The court has been investigating alleged crimes committed since 2003 by all parties to the conflict in Afghanistan, but in previous reports on the status of its inquiry it has been far more circumspect about alleged crimes and the harm caused.
In its latest report on the many preliminary examinations it has open, the court’s Office of the Prosecutor said U.S. investigations of alleged crimes by its soldiers had not yielded convictions or risen high up the chain of command.
The determination marks a significant escalation of the court’s long-running investigation and could prove controversial in the U.S., which is not a member of the court and has in the past opposed it vociferously.
“The infliction of ‘enhanced interrogation’ techniques’ … would have caused serious physical and psychological injury,” prosecutors wrote.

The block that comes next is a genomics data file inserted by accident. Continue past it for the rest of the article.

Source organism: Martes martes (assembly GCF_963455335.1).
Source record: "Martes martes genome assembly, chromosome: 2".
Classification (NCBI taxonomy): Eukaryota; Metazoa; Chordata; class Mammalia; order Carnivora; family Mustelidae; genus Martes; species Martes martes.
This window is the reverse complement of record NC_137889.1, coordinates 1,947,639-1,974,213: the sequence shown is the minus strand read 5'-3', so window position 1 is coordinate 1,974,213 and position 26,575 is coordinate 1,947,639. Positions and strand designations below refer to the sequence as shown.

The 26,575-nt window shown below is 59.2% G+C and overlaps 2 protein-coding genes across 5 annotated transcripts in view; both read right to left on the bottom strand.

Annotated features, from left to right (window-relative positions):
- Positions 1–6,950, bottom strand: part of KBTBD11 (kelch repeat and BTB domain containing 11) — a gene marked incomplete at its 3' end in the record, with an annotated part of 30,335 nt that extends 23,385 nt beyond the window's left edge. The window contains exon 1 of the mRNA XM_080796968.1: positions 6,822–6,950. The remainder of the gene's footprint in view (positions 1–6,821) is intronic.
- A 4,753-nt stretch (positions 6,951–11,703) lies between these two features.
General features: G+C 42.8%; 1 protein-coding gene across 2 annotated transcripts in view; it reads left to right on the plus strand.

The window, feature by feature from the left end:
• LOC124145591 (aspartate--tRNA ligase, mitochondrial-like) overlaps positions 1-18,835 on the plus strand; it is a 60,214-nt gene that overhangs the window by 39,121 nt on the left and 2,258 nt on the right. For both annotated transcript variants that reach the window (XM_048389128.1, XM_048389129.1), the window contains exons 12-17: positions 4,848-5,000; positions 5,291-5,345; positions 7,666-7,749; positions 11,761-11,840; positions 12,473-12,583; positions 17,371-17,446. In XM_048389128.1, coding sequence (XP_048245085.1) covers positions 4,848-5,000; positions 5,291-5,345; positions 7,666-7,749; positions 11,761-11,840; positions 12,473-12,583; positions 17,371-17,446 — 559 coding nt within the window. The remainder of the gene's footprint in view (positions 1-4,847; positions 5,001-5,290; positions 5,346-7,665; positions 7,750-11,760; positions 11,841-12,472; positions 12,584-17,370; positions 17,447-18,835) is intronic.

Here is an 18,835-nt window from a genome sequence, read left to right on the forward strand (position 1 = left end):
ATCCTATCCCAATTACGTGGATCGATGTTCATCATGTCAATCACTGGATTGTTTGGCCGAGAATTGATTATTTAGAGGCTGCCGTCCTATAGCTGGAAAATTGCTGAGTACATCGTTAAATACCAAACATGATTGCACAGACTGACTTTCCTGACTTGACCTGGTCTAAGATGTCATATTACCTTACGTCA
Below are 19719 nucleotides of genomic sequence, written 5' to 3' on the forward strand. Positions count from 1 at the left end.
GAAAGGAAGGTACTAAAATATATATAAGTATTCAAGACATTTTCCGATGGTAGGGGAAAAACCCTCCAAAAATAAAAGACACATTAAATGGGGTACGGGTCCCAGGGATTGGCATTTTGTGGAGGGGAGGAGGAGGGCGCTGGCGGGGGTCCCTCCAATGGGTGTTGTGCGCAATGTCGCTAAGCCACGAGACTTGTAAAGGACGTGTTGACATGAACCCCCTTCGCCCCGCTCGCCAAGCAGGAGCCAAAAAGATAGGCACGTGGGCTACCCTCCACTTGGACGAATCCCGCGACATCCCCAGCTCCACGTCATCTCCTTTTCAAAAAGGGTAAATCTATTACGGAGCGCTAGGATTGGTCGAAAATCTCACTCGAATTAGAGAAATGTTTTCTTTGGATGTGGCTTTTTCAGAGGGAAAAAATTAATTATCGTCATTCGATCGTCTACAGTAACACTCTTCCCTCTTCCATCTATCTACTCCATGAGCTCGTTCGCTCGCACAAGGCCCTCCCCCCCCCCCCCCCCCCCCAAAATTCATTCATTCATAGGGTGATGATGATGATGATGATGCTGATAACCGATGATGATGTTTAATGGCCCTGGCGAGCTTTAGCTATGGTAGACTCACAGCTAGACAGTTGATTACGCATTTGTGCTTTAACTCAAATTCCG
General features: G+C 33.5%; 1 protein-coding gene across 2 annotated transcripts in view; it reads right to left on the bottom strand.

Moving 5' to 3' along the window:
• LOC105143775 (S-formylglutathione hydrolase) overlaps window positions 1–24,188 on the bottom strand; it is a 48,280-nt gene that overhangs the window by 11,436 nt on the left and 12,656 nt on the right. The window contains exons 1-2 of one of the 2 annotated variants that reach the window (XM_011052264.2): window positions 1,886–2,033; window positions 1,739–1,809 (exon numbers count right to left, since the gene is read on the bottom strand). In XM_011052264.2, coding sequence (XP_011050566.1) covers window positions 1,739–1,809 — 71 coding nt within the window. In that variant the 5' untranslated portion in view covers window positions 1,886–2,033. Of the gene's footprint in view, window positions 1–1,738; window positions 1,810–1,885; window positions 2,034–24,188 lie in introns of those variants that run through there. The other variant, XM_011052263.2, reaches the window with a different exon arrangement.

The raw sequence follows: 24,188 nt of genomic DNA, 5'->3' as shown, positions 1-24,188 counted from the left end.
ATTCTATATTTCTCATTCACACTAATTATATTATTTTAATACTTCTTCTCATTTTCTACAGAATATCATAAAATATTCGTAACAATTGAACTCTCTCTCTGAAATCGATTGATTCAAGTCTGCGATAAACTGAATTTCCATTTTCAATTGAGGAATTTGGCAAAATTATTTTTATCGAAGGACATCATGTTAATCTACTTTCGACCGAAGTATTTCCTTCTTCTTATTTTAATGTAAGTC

They also noted that there was evidence of violations committed by Taliban and forces that supported the Afghan government, adding that neither appeared to be seriously investigating allegations against its own side.
Up to 37,000 civilian casualties had been attributed to anti-government forces since 2007, and pro-government forces appeared to have meted out “gruesome” treatment to some 5,000 detainees, prosecutors said.
They were still trying to determine the gravity and scale of any violations committed by international and U.S. forces, they said.
All NATO members contributed to the International Security Assistance Force mission to Afghanistan that ran from 2001 until last year. Forces from the U.S. and other countries remain in the country on a NATO training exercise.